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Wednesday, 8 February 2012
Page: 383


Mr TUDGE (Aston) (10:17): I rise to add my comments to the condolences that we have heard today and yesterday on the passing of Sir Zelman Cowen on 8 December last year, the day that marked the 34th anniversary of his swearing in as Australia's 19th Governor-General in 1977. Sir Zelman was a true giant in our nation. There are few in Australia's short history whose public contributions can match those of Sir Zelman. Sir Zelman Cowen's name sits comfortably in a long line of Jewish-Australian patriots who have contributed so much to the building of our great nation—names such as Sir John Monash and Sir Isaac Isaacs come to mind.

Sir Zelman was born in 1919 in Melbourne, where he was educated at Scotch College and Melbourne University. He was a brilliant student, dux in his school and, as the previous speaker said, the top of every single subject that he did at university. He became a Rhodes scholar and later completed a further degree at Oxford University, where he remained for some time.

In 1951, at the age of just 31, he returned to Australia and became the dean of the law faculty at the University of Melbourne, a faculty that I attended some years ago. Later, he was appointed as the vice-chancellor of the University of New England and then as the vice-chancellor of the University of Queensland. By this time, he was regarded as one of the top constitutional lawyers in the English-speaking world. Having already made an incredible contribution, Sir Zelman is best known for his exemplary service as Governor-General of Australia, the position which he held from 1977 to 1982. He, of course, served in this role at a time when the institution had come to be mistrusted by a proportion of the Australian people, something that might have boded ill for our nation's unity if it were not for Sir Zelman's statesmanly vice-regal approach. He served with great distinction and grace and restored trust in the institution of Governor-General. He was, as many people have noted, the great healer of our nation at that time.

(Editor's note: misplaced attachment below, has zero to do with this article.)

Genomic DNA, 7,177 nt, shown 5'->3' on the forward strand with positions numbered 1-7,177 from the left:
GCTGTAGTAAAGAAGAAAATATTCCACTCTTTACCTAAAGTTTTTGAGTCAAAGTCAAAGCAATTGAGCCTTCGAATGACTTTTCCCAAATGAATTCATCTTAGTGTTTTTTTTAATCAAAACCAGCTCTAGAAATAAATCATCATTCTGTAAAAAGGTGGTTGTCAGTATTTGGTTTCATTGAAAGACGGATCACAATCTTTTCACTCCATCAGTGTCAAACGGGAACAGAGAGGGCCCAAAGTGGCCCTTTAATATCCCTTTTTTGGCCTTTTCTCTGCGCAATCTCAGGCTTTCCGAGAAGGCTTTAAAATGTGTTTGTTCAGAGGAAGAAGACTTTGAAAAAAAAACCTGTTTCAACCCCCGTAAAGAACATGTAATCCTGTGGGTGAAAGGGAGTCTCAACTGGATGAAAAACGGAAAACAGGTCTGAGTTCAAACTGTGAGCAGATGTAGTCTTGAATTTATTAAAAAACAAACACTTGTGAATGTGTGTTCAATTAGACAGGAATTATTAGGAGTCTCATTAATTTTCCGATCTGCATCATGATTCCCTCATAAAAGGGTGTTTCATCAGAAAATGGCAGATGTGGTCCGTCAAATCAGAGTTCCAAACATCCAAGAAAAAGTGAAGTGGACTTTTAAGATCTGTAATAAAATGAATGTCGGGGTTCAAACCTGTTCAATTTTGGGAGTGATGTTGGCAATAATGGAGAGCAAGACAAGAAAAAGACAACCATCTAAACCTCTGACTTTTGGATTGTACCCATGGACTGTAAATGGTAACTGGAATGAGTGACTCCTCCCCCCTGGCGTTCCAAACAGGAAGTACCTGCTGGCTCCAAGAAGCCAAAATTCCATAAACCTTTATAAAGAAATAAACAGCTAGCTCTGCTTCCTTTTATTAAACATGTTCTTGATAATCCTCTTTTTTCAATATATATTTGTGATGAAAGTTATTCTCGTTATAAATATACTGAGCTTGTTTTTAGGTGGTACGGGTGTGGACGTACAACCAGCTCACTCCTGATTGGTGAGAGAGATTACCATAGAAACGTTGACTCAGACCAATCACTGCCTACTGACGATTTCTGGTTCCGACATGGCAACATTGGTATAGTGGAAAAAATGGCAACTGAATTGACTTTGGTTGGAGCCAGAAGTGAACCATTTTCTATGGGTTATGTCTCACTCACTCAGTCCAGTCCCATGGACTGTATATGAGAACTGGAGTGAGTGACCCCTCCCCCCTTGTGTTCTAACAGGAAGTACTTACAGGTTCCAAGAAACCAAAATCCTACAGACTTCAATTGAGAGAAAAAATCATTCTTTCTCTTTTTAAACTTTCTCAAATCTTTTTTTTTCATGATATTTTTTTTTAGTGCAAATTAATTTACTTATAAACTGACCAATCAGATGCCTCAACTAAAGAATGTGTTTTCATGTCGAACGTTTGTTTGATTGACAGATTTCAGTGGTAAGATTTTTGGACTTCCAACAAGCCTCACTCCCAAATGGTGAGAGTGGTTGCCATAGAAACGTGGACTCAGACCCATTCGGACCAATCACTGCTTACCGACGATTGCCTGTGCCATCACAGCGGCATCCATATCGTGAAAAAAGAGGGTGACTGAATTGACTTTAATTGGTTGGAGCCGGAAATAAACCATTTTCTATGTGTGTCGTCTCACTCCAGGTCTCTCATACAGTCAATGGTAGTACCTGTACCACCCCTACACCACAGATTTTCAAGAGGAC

Among his many other talents was his ability to perceive, recognise and nurture the talented amongst those his junior. The member for Flinders, Greg Hunt, touched on this. For instance, as Greg and many others have noted, he was an important professional and personal mentor to my great friend and colleague Josh Frydenberg, the member for Kooyong. I never had the privilege of knowing Sir Zelman Cowen as well as Josh did. As is often the way, we often only understand that our not knowing someone is regrettable when the opportunity no longer exists. But I do hope that the story of Sir Zelman Cowen's life and his legacy is made more widely known among younger Australians so that they might be inspired by his example as a scholar and as a servant to the public in the best possible sense of that term. We will all miss this great Australian—a scholar, a leader, a healer and a patriot. Our condolences go to Lady Anna Cowen and the Cowen family.